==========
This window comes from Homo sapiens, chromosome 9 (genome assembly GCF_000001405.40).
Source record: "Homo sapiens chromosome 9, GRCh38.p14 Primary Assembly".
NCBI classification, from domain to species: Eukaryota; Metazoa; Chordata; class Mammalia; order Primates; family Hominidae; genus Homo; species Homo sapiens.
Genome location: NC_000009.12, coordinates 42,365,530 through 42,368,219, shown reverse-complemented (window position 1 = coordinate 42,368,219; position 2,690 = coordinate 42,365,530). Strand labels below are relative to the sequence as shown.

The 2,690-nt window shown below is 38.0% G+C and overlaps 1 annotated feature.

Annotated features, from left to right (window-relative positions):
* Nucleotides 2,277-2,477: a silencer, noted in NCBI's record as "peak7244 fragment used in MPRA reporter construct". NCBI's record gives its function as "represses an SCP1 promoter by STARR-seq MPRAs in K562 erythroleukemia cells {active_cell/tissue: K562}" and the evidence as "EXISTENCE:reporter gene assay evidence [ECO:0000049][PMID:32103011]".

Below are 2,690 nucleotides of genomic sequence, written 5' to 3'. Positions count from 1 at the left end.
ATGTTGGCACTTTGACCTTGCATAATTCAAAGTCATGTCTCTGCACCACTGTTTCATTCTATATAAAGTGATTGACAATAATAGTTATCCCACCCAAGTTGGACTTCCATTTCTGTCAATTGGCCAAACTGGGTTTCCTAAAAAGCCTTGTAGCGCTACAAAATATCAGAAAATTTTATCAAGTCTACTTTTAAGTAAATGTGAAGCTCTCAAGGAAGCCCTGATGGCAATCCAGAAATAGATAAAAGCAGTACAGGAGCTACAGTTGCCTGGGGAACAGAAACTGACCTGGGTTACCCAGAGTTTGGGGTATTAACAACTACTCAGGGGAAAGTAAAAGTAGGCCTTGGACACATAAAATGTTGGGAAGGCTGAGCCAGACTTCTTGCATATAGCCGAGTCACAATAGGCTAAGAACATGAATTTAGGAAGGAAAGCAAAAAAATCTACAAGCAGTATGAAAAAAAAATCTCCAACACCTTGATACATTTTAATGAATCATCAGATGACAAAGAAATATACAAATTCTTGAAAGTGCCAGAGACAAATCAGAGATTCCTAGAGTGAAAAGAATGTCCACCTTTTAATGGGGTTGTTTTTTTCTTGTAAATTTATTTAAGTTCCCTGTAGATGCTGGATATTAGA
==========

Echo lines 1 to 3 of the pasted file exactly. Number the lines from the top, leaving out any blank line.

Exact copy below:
This window comes from Homo sapiens, chromosome 9 (genome assembly GCF_000001405.40).
Source record: "Homo sapiens chromosome 9, GRCh38.p14 Primary Assembly".
NCBI classification, from domain to species: Eukaryota; Metazoa; Chordata; class Mammalia; order Primates; family Hominidae; genus Homo; species Homo sapiens.